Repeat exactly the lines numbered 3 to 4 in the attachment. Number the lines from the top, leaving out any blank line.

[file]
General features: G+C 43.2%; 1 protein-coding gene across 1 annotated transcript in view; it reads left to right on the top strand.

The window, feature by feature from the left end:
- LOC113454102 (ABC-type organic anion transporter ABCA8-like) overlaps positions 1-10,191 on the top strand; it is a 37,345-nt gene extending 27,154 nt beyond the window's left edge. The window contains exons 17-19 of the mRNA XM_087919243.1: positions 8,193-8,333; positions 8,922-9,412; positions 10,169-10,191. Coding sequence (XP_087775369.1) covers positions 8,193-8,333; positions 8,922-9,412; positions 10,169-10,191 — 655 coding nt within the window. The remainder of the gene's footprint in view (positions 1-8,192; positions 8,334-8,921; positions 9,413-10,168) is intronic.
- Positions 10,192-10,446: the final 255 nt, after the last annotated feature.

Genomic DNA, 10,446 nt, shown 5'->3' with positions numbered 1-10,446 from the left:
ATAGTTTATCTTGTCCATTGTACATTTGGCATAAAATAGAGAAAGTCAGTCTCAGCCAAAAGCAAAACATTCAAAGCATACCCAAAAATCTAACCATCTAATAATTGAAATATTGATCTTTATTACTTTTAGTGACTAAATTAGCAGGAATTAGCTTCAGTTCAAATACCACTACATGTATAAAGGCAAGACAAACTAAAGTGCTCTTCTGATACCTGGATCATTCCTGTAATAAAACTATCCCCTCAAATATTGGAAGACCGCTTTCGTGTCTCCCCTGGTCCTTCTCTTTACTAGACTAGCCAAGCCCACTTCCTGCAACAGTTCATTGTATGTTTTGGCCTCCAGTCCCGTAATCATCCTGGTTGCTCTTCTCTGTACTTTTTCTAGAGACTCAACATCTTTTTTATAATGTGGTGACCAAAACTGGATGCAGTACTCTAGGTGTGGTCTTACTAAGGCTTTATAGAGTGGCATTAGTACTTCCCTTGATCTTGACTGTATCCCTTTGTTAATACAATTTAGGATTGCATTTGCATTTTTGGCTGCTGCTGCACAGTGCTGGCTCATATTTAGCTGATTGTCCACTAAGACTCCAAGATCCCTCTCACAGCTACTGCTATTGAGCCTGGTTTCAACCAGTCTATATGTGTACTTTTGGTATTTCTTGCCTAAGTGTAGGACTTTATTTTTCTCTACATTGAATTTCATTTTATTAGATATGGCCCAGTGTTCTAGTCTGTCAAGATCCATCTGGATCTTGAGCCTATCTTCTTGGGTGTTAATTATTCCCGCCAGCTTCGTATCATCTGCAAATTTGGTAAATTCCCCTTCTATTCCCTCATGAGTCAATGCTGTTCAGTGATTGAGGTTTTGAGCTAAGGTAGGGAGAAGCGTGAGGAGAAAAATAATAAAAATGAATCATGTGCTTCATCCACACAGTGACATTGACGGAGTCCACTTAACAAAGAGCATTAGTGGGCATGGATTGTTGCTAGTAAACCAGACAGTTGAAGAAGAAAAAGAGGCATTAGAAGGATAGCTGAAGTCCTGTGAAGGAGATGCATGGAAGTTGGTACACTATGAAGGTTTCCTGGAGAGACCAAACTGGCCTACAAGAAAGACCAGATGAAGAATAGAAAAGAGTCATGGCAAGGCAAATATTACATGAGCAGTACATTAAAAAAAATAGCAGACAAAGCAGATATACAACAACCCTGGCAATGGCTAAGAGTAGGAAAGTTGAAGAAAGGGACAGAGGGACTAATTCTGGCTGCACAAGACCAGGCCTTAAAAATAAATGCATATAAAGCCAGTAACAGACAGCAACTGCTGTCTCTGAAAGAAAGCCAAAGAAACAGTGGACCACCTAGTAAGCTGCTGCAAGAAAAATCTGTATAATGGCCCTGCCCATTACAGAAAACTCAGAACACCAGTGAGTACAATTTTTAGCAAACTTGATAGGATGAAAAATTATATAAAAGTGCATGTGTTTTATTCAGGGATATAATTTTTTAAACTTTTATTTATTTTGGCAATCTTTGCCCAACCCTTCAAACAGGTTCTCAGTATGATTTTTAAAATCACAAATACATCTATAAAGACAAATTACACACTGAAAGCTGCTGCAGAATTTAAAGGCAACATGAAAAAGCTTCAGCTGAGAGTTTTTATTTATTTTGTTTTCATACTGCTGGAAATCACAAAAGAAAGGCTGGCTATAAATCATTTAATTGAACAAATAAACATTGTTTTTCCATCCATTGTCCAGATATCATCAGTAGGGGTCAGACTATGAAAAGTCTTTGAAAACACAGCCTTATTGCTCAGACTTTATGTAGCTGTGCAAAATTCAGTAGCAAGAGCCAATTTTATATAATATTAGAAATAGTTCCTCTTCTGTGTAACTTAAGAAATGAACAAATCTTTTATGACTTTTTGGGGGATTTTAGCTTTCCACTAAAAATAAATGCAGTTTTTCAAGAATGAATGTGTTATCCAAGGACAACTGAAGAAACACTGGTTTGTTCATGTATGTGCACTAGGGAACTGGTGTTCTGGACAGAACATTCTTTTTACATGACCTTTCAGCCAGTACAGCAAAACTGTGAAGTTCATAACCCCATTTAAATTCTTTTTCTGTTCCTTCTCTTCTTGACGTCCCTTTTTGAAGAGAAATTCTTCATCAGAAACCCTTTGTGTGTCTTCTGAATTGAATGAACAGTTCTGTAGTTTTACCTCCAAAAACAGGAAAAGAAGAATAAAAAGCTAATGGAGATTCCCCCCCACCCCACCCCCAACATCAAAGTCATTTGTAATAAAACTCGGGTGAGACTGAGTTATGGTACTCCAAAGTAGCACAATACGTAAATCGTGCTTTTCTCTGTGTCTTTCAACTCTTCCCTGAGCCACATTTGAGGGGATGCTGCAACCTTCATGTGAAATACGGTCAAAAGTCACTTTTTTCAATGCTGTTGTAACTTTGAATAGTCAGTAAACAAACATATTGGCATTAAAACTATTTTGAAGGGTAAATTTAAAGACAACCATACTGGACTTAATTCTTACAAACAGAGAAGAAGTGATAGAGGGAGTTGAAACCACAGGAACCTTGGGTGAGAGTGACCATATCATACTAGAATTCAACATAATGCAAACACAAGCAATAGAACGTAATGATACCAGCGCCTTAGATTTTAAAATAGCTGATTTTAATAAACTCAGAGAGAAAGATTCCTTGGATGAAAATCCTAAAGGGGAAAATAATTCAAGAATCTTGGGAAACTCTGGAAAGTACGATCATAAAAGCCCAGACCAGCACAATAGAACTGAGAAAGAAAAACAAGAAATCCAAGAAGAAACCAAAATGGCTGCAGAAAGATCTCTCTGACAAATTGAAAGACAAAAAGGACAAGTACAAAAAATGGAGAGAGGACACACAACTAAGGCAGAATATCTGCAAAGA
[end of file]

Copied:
- LOC113454102 (ABC-type organic anion transporter ABCA8-like) overlaps positions 1-10,191 on the top strand; it is a 37,345-nt gene extending 27,154 nt beyond the window's left edge. The window contains exons 17-19 of the mRNA XM_087919243.1: positions 8,193-8,333; positions 8,922-9,412; positions 10,169-10,191. Coding sequence (XP_087775369.1) covers positions 8,193-8,333; positions 8,922-9,412; positions 10,169-10,191 — 655 coding nt within the window. The remainder of the gene's footprint in view (positions 1-8,192; positions 8,334-8,921; positions 9,413-10,168) is intronic.
- Positions 10,192-10,446: the final 255 nt, after the last annotated feature.